The Apprentice, BBC1, TV review: 'Self-aggrandising nicompoops' return

Ten years after it first aired, The Apprentice is still the best business show on television

Click to follow

The Apprentice is ten this year, which meant a few celebratory changes to the new series' format. Not that Lord Alan Sugar is much given to misty-eyed nostalgia. After nearly a decade of telling garrulous young Business Studies grads to shut it, he seemed more gruff than ever - exactly as we like him, in other words.

Four extra candidates also meant extra opportunities to extend his iconic sausage finger across the boardroom and shout “You’re fired!”, so they ought to have been on their best behaviour. Were they? Of course not.

Early standouts included the girls’ team manager Sarah, whose sales strategy amounted to looking pretty (sample sales patter: “Most people will buy from females because they’re more attractive to look at.”) On the boys’ team Robert wore loafers with no socks and insisted they spent a fortune on gourmet hot-dog toppings (sample sales patter: “We went to Shoreditch, which is a very edgy area...”) There was also Felipe, the Columbian lawyer who habitually referred to himself in the third person (sample sales patter: “Felipe is a dreamer who believes that everything is possible. Felipe’s strategy is to be Felipe”) and Steven, a highly-strung Canadian social worker with a bad case of verbal diarrhoea (sample sales patter: “It’s not gonna be just a potato, it’s gonna be an experience.”)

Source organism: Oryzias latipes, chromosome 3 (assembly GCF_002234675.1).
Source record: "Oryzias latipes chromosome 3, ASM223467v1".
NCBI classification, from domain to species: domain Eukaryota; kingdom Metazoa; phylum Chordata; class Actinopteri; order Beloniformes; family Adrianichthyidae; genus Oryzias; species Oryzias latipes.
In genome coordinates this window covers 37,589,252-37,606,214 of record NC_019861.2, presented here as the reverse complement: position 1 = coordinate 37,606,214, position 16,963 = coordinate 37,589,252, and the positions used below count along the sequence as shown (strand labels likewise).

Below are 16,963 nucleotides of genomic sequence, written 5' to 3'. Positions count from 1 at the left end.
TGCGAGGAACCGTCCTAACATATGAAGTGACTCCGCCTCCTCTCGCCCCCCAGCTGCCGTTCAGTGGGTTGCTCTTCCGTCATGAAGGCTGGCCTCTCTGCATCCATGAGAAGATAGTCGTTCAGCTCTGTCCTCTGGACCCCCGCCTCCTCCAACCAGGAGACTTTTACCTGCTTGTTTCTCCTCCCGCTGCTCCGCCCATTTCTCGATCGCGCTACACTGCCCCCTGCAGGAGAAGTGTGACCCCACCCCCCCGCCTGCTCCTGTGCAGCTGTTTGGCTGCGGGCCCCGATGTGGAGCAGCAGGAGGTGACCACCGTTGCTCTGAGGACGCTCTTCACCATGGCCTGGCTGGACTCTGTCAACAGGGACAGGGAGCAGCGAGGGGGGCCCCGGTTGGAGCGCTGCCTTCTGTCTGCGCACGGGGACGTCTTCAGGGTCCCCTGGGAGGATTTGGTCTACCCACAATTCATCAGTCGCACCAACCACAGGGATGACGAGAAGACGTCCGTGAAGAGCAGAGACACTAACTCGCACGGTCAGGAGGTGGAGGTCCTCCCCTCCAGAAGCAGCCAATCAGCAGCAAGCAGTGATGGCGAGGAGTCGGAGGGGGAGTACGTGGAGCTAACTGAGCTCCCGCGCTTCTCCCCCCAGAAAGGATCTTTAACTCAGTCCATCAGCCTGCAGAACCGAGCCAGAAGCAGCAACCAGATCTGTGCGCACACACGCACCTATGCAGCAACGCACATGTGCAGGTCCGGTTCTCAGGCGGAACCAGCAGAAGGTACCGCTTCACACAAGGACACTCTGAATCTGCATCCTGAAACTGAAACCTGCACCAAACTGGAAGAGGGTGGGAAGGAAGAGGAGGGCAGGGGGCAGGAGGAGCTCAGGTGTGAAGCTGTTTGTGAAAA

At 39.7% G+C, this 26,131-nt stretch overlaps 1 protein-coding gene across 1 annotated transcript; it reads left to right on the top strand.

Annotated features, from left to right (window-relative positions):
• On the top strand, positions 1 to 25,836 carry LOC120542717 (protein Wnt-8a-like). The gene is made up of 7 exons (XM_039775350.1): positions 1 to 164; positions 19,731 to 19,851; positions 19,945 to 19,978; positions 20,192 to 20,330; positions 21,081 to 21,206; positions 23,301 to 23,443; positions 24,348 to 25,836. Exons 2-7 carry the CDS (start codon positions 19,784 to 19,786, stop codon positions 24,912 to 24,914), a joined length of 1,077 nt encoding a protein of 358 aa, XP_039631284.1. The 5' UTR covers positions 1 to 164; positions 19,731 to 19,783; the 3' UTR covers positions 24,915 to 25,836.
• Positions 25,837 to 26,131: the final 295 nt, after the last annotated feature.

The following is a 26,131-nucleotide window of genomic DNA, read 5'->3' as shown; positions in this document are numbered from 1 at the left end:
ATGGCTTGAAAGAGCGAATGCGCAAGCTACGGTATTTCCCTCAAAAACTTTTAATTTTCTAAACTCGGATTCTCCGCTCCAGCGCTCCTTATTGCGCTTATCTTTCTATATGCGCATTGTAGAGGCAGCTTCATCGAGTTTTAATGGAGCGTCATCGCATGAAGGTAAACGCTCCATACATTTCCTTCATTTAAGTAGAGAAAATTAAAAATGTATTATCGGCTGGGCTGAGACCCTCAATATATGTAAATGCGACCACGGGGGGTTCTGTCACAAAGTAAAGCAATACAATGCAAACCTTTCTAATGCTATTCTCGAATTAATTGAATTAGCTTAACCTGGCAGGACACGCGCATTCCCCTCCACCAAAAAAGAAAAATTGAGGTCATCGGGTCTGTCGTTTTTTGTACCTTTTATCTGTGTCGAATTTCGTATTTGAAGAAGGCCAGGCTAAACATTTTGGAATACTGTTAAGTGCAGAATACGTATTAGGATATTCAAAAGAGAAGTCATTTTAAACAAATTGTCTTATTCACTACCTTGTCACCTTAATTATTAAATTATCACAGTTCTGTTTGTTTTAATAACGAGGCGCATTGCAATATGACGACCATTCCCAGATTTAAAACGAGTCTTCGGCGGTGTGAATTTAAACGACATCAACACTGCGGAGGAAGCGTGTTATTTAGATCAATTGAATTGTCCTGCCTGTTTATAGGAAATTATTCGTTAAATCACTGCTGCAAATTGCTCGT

It was Steven at the centre of this episode’s major upset. His teammates singled him out as a disruptive influence, but shrewd Sir Alan was quickly able to see the situation as it really was. Steven was “an irritant, no doubt about it”, but on the matter of project manager Charles’s poor decision-making, Steven also happened to be right.

Alan-Sugar.jpg
The Apprentice boss Alan Sugar

After ten series, The Apprentice is still the best business show on television because it isn’t just about entrepreneurship, it’s also about the hell that is other people - and everyone who’s ever had a job knows something about that. As another candidate, Daniel, almost said, there’s no ‘i’ in team, but there are two in ‘self-aggrandising nincompoop’.

Comments